'Big Bang Theory' stars explain why the show is a hit | EW.com

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'Big Bang Theory' stars explain why the show is a hit

The Big Bang Theory

Is it the acting? The jokes? Kaley Cuoco’s hair? What is it about CBS’ Big Bang Theory that makes it so phenomenally popular and TV’s highest-rated comedy? The cast of the show—along with the casts of Two and a Half Men, Mike & Molly and Mom—attempted to explain why their sitcoms were so popular to an assembly of TV critics at Warner Bros. Studios in Burbank on Thursday night.

Though its on its final season now, Two and a Half Men was once TV’s highest-rated comedy before Big Bang came along, and Mike & Molly and Mom have been solid successes for CBS at a time when an extremely high percentage of comedies quickly flop. And the one creative commonality shared by all four shows is co-creator Chuck Lorre.

So the question was posed to the casts: What makes his shows work?

Big Bang Theory star Jim Parsons: “Chuck was a musician before he was a writer, and one thing all of these shows have in common is a rhythm. These shows [perform strongly when in repeats]. You’ve seen them three times, but it’s like a pop song—its got rhythm … He’ll come in when were rehearsing and clean it up.”

Big Bang Theory star Simon Helberg: “He’s a barometer for the truth. Like Jim was saying about the rhythm, he has perfect pitch for the truth. You know if [we hear] Chuck laughing, you know the majority of people will also laugh.”

 

Big Bang Theory producer Bill Prady: “To Simon’s point, Chuck genuinely enjoys the shows he’s producing—and that’s not always true. Some make shows that they think others will enjoy.”

Men star Ashton Kutcher: “I think the biggest thing is these shows work because they’re all built on family—broken, beat-up, messed-up families—that are just like yours. Chuck works with people who understand that. They’re broken, messed up, familiar. And if you have one, you know what it’s like. You sit at home and you laugh at yourself.” (To which co-star Jon Cryer quipped: “And I actually do go home and watch the show and laugh at myself”).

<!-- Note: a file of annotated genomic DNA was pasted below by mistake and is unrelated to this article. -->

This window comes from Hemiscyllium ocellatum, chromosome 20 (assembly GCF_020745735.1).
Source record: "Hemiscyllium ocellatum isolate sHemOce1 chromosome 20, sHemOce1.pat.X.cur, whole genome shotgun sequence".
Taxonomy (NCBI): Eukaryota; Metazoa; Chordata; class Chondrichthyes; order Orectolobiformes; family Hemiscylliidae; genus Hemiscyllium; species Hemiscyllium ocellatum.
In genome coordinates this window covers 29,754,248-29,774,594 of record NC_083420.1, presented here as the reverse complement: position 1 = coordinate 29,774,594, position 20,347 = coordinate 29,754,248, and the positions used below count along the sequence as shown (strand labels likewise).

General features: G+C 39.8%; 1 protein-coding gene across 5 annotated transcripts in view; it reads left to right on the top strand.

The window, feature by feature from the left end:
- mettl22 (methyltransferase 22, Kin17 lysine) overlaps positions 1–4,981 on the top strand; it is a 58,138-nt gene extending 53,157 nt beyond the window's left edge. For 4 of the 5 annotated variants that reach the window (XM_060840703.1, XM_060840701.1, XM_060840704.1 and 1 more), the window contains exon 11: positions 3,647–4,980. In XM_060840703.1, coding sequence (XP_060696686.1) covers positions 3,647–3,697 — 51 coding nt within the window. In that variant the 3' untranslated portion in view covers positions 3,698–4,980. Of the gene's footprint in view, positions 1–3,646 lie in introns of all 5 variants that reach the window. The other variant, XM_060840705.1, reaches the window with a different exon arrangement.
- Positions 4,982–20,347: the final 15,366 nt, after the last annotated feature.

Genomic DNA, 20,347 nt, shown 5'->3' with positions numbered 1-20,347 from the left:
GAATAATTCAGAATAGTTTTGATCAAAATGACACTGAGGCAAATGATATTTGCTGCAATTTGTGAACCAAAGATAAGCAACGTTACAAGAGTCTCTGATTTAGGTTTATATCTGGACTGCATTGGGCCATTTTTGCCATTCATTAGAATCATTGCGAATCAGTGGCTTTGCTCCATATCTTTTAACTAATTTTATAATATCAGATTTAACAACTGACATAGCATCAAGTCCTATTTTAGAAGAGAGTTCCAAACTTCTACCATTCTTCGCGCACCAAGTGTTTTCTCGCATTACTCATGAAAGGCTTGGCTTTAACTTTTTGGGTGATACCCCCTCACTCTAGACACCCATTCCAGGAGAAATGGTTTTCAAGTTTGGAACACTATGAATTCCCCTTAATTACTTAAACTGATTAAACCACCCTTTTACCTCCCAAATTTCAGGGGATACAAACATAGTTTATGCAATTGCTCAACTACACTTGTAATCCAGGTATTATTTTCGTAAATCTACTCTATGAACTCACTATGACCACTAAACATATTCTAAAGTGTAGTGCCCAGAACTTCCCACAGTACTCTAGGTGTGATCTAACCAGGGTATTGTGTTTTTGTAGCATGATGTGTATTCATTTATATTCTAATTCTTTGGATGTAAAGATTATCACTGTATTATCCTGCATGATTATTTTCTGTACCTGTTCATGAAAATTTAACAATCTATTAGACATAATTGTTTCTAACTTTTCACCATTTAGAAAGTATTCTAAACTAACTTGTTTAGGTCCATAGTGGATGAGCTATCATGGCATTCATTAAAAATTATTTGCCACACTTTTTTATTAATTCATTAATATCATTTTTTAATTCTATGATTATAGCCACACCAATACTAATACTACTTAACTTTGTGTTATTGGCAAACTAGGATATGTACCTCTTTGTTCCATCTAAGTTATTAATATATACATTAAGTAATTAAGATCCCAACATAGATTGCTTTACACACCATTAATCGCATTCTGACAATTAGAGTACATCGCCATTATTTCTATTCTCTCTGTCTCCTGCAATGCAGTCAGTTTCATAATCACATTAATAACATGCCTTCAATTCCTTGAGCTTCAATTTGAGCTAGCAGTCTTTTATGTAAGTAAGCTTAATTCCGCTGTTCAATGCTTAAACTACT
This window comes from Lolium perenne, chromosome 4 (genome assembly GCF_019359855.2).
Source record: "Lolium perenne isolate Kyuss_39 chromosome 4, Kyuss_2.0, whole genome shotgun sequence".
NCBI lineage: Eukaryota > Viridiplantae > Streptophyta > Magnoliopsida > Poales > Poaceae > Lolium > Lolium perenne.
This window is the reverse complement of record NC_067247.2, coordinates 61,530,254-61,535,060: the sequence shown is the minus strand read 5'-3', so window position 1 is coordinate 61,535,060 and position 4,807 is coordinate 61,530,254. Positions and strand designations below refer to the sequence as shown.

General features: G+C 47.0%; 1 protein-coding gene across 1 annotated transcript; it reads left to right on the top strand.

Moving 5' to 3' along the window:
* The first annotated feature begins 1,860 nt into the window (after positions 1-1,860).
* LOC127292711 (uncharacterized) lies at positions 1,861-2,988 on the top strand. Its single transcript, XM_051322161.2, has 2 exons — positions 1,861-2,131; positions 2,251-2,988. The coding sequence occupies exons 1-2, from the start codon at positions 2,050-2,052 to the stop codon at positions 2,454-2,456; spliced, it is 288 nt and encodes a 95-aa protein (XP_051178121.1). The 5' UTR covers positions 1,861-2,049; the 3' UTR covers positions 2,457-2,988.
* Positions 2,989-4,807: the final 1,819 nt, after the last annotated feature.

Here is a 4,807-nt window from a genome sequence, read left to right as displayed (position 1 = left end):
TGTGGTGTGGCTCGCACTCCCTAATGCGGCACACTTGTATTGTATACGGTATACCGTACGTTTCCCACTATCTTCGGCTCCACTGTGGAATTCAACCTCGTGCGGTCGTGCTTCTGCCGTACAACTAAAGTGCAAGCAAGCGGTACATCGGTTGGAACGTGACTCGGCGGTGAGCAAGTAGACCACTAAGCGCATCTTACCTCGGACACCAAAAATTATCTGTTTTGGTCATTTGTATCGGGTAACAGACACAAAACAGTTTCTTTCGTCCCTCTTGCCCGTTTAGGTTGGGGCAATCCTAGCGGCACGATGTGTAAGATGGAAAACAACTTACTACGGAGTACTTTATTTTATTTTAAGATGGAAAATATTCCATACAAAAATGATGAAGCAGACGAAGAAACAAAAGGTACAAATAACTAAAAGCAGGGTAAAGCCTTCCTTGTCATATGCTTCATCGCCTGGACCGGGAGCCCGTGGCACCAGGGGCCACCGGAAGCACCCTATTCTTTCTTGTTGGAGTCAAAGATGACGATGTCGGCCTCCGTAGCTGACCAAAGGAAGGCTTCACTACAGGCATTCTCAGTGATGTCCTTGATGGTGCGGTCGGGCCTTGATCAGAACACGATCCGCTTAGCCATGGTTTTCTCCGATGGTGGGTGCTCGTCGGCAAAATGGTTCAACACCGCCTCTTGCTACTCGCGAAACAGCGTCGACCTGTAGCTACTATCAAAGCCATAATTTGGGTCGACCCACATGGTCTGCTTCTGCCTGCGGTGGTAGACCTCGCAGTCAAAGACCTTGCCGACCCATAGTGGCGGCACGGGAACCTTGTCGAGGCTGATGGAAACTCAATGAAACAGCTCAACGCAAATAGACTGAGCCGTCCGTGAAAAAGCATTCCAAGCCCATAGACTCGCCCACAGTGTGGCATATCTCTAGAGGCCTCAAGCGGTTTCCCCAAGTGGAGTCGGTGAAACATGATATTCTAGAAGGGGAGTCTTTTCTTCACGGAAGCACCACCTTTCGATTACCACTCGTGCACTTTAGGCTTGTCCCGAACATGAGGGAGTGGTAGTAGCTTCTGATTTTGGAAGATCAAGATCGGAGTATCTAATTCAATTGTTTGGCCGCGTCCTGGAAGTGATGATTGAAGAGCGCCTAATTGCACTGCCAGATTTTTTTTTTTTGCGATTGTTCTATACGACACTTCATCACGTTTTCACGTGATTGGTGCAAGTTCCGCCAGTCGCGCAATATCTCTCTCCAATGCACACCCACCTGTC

Men producer Don Reo: “It’s [his] quest for excellence. Chuck will put your feet to the fire—[asking] ‘Can you do better than this? Can you be funnier?’ We hear his voice even when he’s not in the room.”

Men co-creator Lee Aronsohn: “The simple answer is Chuck. Chuck is hands-on for each of his shows. Without Chuck, none of this exists.”

Big Bang Theory star Melissa Rauch: “[Chuck is] the comedy whisperer.”

Men stars Holland Taylor: “Time and time again miraculously …  they would tie up the show with a great ending that also somehow links all the [episodes’] stories together and they would do this on their feet … Sometimes there’s a problem that seems to bother him, something missing all through the week and sometimes they solve it with a writing fix that miraculously hits about three targets at once. It’s a writing-driven show.”

Mom star Anna Faris: “I think [it’s the] humanity dimension. I have never gotten to play a character as well rounded.

 

 

Mom executive producer Eddie Gorodetsky: “That’s a big thing—the shows are inclusive.”

 

 

Lorre even took a crack at the issue himself, at least indirectly, when asked how he knows what audiences will find funny. “You can’t presume to know any audience,” he said. “There’s too many people. You have to go with that’s in your heart.”

 

 

Quips Helberg: “I’m just happy this isn’t a eulogy for you.”

 

 

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